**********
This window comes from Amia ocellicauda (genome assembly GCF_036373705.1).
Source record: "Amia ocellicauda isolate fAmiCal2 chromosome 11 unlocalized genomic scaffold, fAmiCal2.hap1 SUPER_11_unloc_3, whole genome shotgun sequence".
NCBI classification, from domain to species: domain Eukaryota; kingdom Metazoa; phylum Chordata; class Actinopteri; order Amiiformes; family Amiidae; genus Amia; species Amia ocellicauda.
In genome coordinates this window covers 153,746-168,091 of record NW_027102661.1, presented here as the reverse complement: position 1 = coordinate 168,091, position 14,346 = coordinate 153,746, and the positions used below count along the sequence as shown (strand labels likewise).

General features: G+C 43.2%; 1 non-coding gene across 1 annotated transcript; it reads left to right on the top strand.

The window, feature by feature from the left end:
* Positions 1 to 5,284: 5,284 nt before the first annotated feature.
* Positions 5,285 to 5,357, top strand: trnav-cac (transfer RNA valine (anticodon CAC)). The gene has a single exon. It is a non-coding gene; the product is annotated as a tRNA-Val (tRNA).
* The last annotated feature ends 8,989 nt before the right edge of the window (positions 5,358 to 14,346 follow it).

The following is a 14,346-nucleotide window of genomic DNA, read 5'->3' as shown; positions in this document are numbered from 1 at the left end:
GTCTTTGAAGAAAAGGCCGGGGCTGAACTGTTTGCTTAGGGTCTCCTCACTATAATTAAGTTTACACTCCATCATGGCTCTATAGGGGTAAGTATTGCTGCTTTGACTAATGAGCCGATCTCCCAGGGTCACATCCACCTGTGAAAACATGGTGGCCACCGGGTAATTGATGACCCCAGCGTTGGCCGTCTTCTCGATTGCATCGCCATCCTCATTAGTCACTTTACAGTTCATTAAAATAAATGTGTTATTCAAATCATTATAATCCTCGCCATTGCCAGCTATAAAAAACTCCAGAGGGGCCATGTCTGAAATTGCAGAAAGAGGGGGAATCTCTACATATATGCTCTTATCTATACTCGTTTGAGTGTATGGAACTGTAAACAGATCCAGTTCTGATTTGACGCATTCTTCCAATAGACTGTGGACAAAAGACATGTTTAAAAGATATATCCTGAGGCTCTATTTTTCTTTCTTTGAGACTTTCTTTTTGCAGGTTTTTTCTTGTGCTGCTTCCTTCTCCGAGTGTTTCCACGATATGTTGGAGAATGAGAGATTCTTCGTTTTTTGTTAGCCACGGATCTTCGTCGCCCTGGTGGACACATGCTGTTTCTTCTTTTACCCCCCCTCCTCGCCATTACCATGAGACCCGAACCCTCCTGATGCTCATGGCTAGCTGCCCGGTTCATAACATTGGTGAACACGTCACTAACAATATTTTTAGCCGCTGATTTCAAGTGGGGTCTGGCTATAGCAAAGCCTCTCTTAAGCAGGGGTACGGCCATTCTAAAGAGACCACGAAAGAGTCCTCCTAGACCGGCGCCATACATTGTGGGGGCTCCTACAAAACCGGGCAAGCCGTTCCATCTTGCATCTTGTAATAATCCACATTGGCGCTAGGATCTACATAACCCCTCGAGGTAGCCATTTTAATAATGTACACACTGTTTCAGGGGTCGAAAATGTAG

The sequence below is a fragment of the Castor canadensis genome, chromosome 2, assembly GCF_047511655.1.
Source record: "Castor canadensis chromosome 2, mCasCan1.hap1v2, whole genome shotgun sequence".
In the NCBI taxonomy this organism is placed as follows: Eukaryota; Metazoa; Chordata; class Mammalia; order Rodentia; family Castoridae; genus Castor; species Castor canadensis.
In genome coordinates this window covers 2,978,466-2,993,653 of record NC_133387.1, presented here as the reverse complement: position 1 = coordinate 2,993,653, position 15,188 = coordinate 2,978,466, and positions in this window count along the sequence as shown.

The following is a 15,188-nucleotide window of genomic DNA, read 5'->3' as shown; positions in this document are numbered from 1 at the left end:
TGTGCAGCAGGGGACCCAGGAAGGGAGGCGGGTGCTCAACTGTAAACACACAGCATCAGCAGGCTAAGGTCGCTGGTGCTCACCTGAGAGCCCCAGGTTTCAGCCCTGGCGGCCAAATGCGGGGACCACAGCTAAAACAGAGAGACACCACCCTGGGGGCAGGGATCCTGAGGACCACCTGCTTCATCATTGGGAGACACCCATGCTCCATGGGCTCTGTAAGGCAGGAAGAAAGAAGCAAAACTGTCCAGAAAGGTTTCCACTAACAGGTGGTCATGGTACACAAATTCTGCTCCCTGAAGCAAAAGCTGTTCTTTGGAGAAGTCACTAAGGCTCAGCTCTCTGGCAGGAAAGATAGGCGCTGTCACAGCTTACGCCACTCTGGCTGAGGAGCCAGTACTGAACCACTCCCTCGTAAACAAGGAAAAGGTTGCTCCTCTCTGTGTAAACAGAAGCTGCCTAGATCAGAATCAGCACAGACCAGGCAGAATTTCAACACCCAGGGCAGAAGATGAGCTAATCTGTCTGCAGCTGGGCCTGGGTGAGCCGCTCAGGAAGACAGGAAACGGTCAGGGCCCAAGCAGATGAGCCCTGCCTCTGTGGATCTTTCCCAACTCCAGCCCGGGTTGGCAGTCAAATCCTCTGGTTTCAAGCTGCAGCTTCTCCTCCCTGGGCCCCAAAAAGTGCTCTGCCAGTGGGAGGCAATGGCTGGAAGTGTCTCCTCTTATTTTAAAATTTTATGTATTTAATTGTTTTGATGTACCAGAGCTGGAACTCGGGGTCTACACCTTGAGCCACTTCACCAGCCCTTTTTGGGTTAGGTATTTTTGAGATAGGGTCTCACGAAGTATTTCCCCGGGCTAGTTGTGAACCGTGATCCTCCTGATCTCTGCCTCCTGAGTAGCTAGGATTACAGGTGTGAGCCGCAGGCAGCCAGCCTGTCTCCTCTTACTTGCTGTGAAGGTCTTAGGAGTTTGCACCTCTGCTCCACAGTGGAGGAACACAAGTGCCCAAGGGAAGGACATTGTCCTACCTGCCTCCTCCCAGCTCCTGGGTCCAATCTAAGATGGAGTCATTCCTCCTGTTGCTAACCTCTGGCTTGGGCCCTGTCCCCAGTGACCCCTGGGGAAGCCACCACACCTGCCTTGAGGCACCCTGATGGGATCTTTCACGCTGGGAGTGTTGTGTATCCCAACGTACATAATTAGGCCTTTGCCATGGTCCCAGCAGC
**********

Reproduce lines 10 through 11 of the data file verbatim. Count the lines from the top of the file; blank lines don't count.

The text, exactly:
The following is a 14,346-nucleotide window of genomic DNA, read 5'->3' as shown; positions in this document are numbered from 1 at the left end:
GTCTTTGAAGAAAAGGCCGGGGCTGAACTGTTTGCTTAGGGTCTCCTCACTATAATTAAGTTTACACTCCATCATGGCTCTATAGGGGTAAGTATTGCTGCTTTGACTAATGAGCCGATCTCCCAGGGTCACATCCACCTGTGAAAACATGGTGGCCACCGGGTAATTGATGACCCCAGCGTTGGCCGTCTTCTCGATTGCATCGCCATCCTCATTAGTCACTTTACAGTTCATTAAAATAAATGTGTTATTCAAATCATTATAATCCTCGCCATTGCCAGCTATAAAAAACTCCAGAGGGGCCATGTCTGAAATTGCAGAAAGAGGGGGAATCTCTACATATATGCTCTTATCTATACTCGTTTGAGTGTATGGAACTGTAAACAGATCCAGTTCTGATTTGACGCATTCTTCCAATAGACTGTGGACAAAAGACATGTTTAAAAGATATATCCTGAGGCTCTATTTTTCTTTCTTTGAGACTTTCTTTTTGCAGGTTTTTTCTTGTGCTGCTTCCTTCTCCGAGTGTTTCCACGATATGTTGGAGAATGAGAGATTCTTCGTTTTTTGTTAGCCACGGATCTTCGTCGCCCTGGTGGACACATGCTGTTTCTTCTTTTACCCCCCCTCCTCGCCATTACCATGAGACCCGAACCCTCCTGATGCTCATGGCTAGCTGCCCGGTTCATAACATTGGTGAACACGTCACTAACAATATTTTTAGCCGCTGATTTCAAGTGGGGTCTGGCTATAGCAAAGCCTCTCTTAAGCAGGGGTACGGCCATTCTAAAGAGACCACGAAAGAGTCCTCCTAGACCGGCGCCATACATTGTGGGGGCTCCTACAAAACCGGGCAAGCCGTTCCATCTTGCATCTTGTAATAATCCACATTGGCGCTAGGATCTACATAACCCCTCGAGGTAGCCATTTTAATAATGTACACACTGTTTCAGGGGTCGAAAATGTAG